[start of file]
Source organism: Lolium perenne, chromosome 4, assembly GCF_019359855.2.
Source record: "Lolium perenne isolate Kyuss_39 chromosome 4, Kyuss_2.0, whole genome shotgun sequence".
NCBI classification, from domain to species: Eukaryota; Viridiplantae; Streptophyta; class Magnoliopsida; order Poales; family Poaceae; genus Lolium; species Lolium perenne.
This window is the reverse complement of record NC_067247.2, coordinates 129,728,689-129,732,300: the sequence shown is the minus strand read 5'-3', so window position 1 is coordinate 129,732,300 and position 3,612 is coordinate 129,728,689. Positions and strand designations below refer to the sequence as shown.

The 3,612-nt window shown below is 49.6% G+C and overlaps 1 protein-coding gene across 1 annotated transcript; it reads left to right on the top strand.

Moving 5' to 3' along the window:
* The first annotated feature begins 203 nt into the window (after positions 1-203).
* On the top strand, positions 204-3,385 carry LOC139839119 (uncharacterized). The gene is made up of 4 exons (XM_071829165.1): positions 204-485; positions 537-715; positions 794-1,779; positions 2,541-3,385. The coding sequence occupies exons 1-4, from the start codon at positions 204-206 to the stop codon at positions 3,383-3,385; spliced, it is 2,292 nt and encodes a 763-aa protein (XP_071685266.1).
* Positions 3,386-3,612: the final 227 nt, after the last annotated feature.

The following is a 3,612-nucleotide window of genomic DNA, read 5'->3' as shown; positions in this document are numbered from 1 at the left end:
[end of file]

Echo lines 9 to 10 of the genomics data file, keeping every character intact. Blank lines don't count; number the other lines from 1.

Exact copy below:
* Positions 3,386-3,612: the final 227 nt, after the last annotated feature.

The following is a 3,612-nucleotide window of genomic DNA, read 5'->3' as shown; positions in this document are numbered from 1 at the left end: